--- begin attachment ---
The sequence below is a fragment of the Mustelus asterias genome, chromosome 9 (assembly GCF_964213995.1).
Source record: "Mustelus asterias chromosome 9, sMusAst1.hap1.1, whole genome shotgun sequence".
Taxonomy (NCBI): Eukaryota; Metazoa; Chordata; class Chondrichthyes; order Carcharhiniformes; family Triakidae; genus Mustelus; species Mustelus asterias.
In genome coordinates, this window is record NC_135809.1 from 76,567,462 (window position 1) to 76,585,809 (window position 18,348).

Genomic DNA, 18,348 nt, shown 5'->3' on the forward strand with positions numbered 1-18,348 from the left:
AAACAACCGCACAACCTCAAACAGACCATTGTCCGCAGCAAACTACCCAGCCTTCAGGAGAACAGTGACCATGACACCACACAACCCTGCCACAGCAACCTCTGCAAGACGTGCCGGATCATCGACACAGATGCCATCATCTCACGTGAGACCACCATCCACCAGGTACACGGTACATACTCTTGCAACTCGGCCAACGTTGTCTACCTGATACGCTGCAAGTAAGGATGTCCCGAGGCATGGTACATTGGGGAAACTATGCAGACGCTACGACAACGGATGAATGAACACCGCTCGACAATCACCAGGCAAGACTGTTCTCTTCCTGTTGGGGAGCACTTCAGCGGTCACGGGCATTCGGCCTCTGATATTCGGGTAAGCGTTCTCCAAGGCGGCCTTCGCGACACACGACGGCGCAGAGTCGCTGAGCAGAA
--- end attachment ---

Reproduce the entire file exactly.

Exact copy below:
The sequence below is a fragment of the Mustelus asterias genome, chromosome 9 (assembly GCF_964213995.1).
Source record: "Mustelus asterias chromosome 9, sMusAst1.hap1.1, whole genome shotgun sequence".
Taxonomy (NCBI): Eukaryota; Metazoa; Chordata; class Chondrichthyes; order Carcharhiniformes; family Triakidae; genus Mustelus; species Mustelus asterias.
In genome coordinates, this window is record NC_135809.1 from 76,567,462 (window position 1) to 76,585,809 (window position 18,348).

Genomic DNA, 18,348 nt, shown 5'->3' on the forward strand with positions numbered 1-18,348 from the left:
AAACAACCGCACAACCTCAAACAGACCATTGTCCGCAGCAAACTACCCAGCCTTCAGGAGAACAGTGACCATGACACCACACAACCCTGCCACAGCAACCTCTGCAAGACGTGCCGGATCATCGACACAGATGCCATCATCTCACGTGAGACCACCATCCACCAGGTACACGGTACATACTCTTGCAACTCGGCCAACGTTGTCTACCTGATACGCTGCAAGTAAGGATGTCCCGAGGCATGGTACATTGGGGAAACTATGCAGACGCTACGACAACGGATGAATGAACACCGCTCGACAATCACCAGGCAAGACTGTTCTCTTCCTGTTGGGGAGCACTTCAGCGGTCACGGGCATTCGGCCTCTGATATTCGGGTAAGCGTTCTCCAAGGCGGCCTTCGCGACACACGACGGCGCAGAGTCGCTGAGCAGAA